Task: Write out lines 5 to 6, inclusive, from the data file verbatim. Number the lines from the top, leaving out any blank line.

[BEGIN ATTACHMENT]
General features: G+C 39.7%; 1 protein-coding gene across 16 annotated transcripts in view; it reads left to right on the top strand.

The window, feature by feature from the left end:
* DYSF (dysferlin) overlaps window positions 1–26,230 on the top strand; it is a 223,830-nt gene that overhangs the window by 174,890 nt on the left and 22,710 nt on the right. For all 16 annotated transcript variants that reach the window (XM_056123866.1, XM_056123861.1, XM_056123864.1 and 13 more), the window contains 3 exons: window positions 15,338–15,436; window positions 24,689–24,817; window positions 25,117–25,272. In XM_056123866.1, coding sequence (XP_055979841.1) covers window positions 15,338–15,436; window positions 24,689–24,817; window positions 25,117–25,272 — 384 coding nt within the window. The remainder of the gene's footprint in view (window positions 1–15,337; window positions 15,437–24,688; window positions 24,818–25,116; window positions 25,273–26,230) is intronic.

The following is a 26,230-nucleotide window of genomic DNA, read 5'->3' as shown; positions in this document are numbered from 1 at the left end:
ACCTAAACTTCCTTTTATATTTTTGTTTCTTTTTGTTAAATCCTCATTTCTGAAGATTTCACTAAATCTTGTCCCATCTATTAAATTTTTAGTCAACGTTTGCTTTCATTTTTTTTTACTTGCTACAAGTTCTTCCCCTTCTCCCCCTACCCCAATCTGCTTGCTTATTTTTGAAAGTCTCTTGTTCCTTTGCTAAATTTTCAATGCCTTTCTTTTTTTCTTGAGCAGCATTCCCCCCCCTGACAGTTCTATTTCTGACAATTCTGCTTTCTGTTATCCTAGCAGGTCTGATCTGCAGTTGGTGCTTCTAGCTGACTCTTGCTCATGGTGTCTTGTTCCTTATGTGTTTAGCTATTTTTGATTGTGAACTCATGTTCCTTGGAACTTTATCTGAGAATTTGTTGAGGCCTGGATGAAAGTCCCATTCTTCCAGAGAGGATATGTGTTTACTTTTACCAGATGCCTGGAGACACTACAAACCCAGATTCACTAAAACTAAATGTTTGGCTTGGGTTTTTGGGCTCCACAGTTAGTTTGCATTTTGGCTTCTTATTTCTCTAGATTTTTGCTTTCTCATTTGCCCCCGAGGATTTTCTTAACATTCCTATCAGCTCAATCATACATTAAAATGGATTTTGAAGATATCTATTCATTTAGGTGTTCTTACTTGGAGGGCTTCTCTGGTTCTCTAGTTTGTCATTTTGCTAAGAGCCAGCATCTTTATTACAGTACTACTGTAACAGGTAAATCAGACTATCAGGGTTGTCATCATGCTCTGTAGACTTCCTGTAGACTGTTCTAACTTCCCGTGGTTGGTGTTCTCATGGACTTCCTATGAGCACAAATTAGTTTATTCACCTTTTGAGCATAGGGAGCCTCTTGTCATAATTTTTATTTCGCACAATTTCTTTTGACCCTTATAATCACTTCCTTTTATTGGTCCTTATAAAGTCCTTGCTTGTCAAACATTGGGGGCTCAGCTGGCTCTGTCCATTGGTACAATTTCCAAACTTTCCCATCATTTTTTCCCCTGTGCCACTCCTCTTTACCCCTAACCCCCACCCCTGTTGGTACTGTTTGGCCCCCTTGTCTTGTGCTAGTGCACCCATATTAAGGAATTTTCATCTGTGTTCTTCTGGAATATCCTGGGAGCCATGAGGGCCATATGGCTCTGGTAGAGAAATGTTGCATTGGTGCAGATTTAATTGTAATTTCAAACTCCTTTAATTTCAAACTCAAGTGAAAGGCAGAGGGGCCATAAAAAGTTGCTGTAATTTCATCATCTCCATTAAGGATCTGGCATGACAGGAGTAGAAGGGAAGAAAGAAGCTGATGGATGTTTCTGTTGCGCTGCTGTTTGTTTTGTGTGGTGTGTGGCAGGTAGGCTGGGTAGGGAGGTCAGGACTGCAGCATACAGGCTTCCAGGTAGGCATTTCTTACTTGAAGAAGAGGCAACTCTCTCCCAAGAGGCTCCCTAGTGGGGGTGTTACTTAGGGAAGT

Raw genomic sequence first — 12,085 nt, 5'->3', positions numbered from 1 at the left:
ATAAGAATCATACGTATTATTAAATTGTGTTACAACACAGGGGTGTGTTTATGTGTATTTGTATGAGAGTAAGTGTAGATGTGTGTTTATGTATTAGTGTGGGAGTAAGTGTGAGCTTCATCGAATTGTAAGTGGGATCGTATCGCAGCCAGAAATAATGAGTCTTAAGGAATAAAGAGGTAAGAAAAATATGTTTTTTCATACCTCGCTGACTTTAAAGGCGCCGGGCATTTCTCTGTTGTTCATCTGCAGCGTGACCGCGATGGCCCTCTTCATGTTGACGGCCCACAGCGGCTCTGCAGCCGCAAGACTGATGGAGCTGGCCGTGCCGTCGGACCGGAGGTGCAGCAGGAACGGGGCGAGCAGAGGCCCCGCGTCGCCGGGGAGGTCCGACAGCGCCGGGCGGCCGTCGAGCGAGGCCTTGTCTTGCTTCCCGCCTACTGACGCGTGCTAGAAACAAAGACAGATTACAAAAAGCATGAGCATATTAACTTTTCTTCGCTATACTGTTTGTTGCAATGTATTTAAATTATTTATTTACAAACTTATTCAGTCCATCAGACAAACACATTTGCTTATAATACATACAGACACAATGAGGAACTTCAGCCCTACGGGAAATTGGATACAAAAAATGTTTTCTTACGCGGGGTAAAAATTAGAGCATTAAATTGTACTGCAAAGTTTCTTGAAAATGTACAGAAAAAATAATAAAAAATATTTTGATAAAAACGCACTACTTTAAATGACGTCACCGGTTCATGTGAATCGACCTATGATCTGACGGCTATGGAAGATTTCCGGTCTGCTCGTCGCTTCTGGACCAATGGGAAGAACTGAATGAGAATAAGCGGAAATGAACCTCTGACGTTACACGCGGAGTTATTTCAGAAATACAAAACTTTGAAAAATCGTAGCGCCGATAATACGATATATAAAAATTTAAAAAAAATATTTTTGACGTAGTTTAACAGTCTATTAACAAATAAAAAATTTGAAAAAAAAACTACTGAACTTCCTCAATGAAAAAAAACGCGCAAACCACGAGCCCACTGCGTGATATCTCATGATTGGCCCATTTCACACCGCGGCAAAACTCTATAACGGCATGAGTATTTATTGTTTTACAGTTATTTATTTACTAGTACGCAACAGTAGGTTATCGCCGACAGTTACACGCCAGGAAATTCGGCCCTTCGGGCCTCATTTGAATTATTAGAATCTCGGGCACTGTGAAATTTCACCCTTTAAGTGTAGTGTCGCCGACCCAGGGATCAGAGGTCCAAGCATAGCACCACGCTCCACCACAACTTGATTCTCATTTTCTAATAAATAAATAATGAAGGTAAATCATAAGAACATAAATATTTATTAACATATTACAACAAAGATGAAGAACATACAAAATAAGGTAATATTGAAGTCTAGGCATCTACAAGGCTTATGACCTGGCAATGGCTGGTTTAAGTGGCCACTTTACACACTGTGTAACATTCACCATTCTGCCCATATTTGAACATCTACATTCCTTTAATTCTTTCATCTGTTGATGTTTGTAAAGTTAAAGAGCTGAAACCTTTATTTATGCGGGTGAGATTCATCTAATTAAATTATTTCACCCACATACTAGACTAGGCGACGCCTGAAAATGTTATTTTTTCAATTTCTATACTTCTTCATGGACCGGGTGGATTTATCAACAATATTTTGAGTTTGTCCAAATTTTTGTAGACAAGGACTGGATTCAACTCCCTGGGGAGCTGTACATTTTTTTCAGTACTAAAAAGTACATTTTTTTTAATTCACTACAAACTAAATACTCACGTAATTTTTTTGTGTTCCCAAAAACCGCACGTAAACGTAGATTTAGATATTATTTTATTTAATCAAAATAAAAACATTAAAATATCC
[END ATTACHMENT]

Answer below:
ACCTAAACTTCCTTTTATATTTTTGTTTCTTTTTGTTAAATCCTCATTTCTGAAGATTTCACTAAATCTTGTCCCATCTATTAAATTTTTAGTCAACGTTTGCTTTCATTTTTTTTTACTTGCTACAAGTTCTTCCCCTTCTCCCCCTACCCCAATCTGCTTGCTTATTTTTGAAAGTCTCTTGTTCCTTTGCTAAATTTTCAATGCCTTTCTTTTTTTCTTGAGCAGCATTCCCCCCCCTGACAGTTCTATTTCTGACAATTCTGCTTTCTGTTATCCTAGCAGGTCTGATCTGCAGTTGGTGCTTCTAGCTGACTCTTGCTCATGGTGTCTTGTTCCTTATGTGTTTAGCTATTTTTGATTGTGAACTCATGTTCCTTGGAACTTTATCTGAGAATTTGTTGAGGCCTGGATGAAAGTCCCATTCTTCCAGAGAGGATATGTGTTTACTTTTACCAGATGCCTGGAGACACTACAAACCCAGATTCACTAAAACTAAATGTTTGGCTTGGGTTTTTGGGCTCCACAGTTAGTTTGCATTTTGGCTTCTTATTTCTCTAGATTTTTGCTTTCTCATTTGCCCCCGAGGATTTTCTTAACATTCCTATCAGCTCAATCATACATTAAAATGGATTTTGAAGATATCTATTCATTTAGGTGTTCTTACTTGGAGGGCTTCTCTGGTTCTCTAGTTTGTCATTTTGCTAAGAGCCAGCATCTTTATTACAGTACTACTGTAACAGGTAAATCAGACTATCAGGGTTGTCATCATGCTCTGTAGACTTCCTGTAGACTGTTCTAACTTCCCGTGGTTGGTGTTCTCATGGACTTCCTATGAGCACAAATTAGTTTATTCACCTTTTGAGCATAGGGAGCCTCTTGTCATAATTTTTATTTCGCACAATTTCTTTTGACCCTTATAATCACTTCCTTTTATTGGTCCTTATAAAGTCCTTGCTTGTCAAACATTGGGGGCTCAGCTGGCTCTGTCCATTGGTACAATTTCCAAACTTTCCCATCATTTTTTCCCCTGTGCCACTCCTCTTTACCCCTAACCCCCACCCCTGTTGGTACTGTTTGGCCCCCTTGTCTTGTGCTAGTGCACCCATATTAAGGAATTTTCATCTGTGTTCTTCTGGAATATCCTGGGAGCCATGAGGGCCATATGGCTCTGGTAGAGAAATGTTGCATTGGTGCAGATTTAATTGTAATTTCAAACTCCTTTAATTTCAAACTCAAGTGAAAGGCAGAGGGGCCATAAAAAGTTGCTGTAATTTCATCATCTCCATTAAGGATCTGGCATGACAGGAGTAGAAGGGAAGAAAGAAGCTGATGGATGTTTCTGTTGCGCTGCTGTTTGTTTTGTGTGGTGTGTGGCAGGTAGGCTGGGTAGGGAGGTCAGGACTGCAGCATACAGGCTTCCAGGTAGGCATTTCTTACTTGAAGAAGAGGCAACTCTCTCCCAAGAGGCTCCCTAGTGGGGGTGTTACTTAGGGAAGT

Raw genomic sequence first — 12,085 nt, 5'->3', positions numbered from 1 at the left: